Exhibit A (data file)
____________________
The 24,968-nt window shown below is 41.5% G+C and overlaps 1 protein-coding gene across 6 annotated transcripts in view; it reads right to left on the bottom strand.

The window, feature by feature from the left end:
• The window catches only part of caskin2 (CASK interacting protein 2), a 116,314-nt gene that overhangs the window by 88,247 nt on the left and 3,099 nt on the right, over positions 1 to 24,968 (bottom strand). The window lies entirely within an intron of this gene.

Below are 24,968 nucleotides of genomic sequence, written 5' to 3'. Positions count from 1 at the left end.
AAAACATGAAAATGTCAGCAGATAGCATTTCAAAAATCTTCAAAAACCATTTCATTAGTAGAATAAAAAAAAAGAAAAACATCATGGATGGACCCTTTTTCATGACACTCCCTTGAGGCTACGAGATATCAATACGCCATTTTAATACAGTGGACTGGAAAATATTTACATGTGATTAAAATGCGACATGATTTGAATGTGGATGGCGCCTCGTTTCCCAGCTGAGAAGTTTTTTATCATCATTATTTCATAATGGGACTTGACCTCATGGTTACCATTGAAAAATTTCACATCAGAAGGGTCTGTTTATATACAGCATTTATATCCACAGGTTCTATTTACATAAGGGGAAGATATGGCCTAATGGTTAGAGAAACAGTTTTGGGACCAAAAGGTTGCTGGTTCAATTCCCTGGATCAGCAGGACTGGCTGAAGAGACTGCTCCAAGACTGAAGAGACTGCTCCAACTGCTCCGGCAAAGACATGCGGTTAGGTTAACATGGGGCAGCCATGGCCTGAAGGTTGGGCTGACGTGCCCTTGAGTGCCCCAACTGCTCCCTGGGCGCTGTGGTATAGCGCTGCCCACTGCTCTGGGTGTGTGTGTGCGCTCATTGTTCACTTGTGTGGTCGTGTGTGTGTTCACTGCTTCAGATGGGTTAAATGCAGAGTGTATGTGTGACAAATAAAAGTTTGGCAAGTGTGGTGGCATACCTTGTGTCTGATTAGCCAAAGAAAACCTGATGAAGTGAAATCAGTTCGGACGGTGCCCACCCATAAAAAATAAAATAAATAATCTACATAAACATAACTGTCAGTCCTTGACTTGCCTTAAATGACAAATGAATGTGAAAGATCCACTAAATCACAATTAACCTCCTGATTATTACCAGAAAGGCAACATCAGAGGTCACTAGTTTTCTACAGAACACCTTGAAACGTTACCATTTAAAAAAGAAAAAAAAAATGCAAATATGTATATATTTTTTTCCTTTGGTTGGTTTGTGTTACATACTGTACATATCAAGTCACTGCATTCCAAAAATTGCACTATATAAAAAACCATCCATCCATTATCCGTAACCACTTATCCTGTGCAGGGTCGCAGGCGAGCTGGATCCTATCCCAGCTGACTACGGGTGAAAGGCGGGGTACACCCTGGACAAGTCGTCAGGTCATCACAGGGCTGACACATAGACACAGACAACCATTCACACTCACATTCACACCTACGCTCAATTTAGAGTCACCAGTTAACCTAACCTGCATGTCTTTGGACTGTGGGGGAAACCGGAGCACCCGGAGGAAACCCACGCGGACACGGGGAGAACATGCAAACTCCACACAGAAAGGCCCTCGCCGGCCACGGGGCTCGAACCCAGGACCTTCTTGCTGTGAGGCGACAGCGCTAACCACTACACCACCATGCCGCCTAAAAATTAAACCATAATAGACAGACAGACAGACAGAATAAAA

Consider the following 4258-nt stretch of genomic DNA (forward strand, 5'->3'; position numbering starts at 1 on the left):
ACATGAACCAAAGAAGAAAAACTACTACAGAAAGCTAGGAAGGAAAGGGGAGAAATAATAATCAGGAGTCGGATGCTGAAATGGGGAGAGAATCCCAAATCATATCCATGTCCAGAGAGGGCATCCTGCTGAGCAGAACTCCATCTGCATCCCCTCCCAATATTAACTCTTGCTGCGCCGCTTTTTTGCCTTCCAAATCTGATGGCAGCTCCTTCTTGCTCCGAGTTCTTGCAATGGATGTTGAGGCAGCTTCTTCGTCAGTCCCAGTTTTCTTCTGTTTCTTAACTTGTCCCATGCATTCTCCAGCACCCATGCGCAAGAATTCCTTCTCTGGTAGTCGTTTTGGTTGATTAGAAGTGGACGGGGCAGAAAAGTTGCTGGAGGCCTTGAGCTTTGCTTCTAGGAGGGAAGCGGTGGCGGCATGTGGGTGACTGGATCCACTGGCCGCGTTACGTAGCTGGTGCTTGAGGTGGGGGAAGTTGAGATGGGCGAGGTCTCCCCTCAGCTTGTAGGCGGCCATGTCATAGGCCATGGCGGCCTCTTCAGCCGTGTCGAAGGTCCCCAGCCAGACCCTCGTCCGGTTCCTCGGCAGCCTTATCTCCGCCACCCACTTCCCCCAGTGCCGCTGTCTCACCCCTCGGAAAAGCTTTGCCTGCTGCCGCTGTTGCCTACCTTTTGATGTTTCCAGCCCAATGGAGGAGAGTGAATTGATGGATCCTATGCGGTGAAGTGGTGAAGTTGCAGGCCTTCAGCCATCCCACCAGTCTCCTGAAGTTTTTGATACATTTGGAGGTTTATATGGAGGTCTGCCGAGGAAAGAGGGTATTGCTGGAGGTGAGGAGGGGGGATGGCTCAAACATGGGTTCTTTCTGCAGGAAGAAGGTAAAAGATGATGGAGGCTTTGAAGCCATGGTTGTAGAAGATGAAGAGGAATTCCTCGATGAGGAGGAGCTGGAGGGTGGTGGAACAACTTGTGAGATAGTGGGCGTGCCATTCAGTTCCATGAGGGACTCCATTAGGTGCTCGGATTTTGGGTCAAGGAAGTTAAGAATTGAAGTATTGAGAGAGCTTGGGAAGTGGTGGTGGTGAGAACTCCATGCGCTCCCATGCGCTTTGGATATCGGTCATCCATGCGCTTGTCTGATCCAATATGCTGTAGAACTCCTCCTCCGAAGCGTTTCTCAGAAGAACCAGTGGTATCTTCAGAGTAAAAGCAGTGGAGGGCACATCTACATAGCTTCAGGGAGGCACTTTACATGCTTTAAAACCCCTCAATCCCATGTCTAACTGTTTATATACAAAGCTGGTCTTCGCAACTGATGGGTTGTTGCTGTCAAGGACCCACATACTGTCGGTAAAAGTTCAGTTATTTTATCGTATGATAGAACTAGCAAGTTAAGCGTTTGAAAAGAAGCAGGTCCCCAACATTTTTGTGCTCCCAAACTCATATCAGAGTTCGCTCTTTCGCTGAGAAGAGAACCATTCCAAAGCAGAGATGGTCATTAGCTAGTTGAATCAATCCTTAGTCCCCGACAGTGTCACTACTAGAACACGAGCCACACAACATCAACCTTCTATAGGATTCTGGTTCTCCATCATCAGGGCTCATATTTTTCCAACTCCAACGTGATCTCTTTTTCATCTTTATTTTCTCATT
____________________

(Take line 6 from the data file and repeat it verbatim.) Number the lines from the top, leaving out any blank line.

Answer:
Consider the following 4258-nt stretch of genomic DNA (forward strand, 5'->3'; position numbering starts at 1 on the left):